Or it could be that your USB supply voltage drops. This seems more likely in this case, as you only seem to have the problem on the supply, not the computer.

That's very likely! I've repeated the test with another identical USB power supply, with the same results. I had thought of adding a capacitor to the USB adapter as you have suggested, but I don't have the proper screwdriver. All computer USB ports do power up the calculator perfectly, even when running an infinite loop of Zetha(3) evaluations in FAST mode, has Paul Dale has suggested. I think this closes the matter.

Thank you for your assistance!



It would be interesting to try Apple's 10W USB charger as it supplies 2 Amps of current rather than the 500mW standard to charge iOS devices, like the new iPad. Perhaps it's increased capacity would help determine if your WP34s is under powered by your USB power supply.




The problem is with my USB charger (rated 700 mA). The problem doesn't occur when the calculator is connected to any of USB-1 USB ports (rated 500 mA) in my notebook.



As the charger is designed to charge a phone, maybe it tries to be clever and goes into some sort of power save mode when the phone is almost fully charged. The 20mA the calculator draws is not a lot compared to a charging phone. And if the charger went into some sort of burst mode, the voltage might drop before it powers up again.

Let me know if this problem occurs on a computer usb port as well.


Probably the most compute intensive function on the device is zeta or the Bernoulli numbers. These would make good candidates for testing this. Even better put these in a program loop and run that. Do it all in FAST mode too to increase current draw.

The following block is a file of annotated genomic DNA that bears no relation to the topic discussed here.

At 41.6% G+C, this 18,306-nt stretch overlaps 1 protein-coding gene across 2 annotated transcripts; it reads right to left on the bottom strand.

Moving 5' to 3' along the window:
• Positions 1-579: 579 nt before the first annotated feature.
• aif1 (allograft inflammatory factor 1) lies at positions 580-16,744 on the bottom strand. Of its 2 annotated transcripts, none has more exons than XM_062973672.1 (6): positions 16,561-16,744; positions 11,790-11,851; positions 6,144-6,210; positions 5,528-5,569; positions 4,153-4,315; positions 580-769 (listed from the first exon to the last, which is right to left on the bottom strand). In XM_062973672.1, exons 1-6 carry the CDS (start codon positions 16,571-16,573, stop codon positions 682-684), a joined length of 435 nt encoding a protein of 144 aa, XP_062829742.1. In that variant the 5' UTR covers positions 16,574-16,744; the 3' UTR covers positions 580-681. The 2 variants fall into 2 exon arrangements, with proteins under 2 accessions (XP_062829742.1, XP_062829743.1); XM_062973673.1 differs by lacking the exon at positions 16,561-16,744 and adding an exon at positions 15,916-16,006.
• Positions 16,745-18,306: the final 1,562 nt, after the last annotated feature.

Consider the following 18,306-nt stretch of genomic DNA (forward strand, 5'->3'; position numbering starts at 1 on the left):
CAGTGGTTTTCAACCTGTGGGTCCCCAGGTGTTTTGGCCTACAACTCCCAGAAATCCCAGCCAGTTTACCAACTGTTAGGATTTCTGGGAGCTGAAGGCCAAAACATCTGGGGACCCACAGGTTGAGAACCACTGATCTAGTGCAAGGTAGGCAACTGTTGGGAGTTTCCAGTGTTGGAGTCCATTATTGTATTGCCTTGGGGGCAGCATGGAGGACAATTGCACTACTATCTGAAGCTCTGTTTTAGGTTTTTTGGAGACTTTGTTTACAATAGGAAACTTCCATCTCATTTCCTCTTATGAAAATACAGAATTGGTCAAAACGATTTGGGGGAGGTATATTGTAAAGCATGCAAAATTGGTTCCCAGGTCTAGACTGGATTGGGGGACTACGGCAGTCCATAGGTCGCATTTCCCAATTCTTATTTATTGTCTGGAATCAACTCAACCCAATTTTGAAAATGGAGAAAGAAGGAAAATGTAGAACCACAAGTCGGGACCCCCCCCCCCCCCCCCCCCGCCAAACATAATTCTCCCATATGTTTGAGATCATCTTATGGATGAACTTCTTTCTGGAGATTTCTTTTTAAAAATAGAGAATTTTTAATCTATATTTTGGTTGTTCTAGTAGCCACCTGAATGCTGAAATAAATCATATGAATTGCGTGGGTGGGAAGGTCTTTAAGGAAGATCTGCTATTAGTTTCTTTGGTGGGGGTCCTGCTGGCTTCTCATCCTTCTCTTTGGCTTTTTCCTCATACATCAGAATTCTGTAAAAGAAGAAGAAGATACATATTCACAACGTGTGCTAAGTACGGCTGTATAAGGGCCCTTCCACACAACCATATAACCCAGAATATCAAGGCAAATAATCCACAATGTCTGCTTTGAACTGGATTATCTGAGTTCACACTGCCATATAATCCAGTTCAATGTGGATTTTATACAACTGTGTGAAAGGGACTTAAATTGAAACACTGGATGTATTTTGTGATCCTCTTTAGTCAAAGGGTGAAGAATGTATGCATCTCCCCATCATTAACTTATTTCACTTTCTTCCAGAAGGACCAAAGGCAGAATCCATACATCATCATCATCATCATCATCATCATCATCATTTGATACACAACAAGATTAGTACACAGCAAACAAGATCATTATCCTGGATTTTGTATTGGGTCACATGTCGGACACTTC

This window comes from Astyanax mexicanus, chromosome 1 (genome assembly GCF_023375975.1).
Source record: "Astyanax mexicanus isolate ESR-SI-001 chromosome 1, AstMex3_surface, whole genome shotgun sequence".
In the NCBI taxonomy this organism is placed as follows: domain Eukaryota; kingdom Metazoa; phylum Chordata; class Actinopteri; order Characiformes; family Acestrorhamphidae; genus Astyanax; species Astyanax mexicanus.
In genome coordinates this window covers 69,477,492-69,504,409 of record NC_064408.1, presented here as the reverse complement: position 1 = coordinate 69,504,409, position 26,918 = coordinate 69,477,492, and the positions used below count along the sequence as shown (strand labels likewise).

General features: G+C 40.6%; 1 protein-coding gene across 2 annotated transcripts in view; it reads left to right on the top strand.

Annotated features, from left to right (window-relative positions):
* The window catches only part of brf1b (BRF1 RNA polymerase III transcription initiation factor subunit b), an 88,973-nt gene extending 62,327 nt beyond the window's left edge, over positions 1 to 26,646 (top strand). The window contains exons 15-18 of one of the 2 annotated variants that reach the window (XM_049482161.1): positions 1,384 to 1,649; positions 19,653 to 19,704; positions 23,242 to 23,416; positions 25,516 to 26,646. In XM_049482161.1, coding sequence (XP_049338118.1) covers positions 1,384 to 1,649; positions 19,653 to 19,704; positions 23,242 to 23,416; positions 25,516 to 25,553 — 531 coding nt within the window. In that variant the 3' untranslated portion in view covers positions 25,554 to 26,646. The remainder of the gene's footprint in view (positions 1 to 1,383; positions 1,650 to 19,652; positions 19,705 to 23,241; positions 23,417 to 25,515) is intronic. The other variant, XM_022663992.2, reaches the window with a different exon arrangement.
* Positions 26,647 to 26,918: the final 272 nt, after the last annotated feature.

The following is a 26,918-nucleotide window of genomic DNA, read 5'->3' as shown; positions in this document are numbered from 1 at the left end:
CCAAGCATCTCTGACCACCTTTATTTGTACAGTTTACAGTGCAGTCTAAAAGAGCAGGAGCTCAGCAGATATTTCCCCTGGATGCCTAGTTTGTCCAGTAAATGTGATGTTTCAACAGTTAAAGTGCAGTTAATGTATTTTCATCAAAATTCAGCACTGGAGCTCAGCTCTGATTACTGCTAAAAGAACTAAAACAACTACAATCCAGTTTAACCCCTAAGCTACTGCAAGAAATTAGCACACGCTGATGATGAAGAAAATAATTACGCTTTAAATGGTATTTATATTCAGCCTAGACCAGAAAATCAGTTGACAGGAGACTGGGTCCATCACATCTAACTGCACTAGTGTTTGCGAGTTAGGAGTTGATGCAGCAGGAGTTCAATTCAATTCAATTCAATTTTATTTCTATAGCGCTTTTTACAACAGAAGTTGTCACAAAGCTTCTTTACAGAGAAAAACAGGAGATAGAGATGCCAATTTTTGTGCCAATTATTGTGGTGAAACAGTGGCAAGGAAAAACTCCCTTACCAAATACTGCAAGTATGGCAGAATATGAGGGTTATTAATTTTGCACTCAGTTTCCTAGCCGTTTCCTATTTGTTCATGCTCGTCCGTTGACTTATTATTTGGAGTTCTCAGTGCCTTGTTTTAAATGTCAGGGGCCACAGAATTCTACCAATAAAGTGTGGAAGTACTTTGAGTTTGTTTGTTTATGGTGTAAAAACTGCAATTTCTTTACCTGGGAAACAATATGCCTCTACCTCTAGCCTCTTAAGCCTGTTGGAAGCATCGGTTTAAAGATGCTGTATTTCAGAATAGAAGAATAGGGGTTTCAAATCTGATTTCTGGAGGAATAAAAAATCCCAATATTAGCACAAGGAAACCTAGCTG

- Pauli


I don't want to nit pick, but I recall someone being confused by this in a previous thread. Based on your values for the trimming capacitor I assume you are from a country that uses . for the decimal separator and , for the thousands separator. So what you wrote for the crystal is thirty two thousand seven hundred sixty eight kilo hertz. Or nearly 33MHz. What's confusing to some is if the , was the decimal separator then you would have written thirty two thousand seven hundred sixty eight hertz, which I believe is the value you intended to write.

timimg hardware:

-crystal..............32,768kHz, 6PF cylinder,
-capacitor............ceramic 6pF 50V radial
-trimming capacitor...2.8 - 20 pFd variable cap


Absolutely correct, and not nit picking.

Corrected to north American standard radix.

32.768kHz or 32,768 Hz!

Cheers, Geoff


Back in the day when I used to do board design and specified components, we would use the power of ten designator as the radix mark.

For example, this crystal would have been described as 32k768 Hz (or 32K768 Hz if you prefer).

It seemed to work for us though I am not sure how universal it was.


Exactly how I do it. Very common in Germany and the UK.



Great pics, neat work and nice writeup as always!

What's your maximum IR printing range? I've converted a few machines and found some variation even using identical parts and methods. The best is around 18 inches, the worst about 10 inches.

Good luck with your crystal trimming adjustments.



Thanks Katie!

Upper range is 24cm, according to the 34s conversions that is 9.5 inches. I will get some new batteries and try again, but the voltage is 3.0.

I tried shims to change the angle of the calc, correcting for LED positioning and the best I got was 25cm. Indicates that the IR Is either positioned correctly or doesn't care.

I am going to do a second 34s but I will route the LED to the side. This will allow me to position the calc in the 'office' sideways to the printer allowing me to see the calc correctly. This is due to the table constraints in the cockpit. I have always wanted the 41/42 to be sideways to the printer at work.

Cheers, Geoff

Edited: 22 June 2012, 12:31 p.m.


Special thanks to Pauli and Marcus (his mother makes good cookies)

It was her mother, mine isn't any more.

Thanks for the excellent description.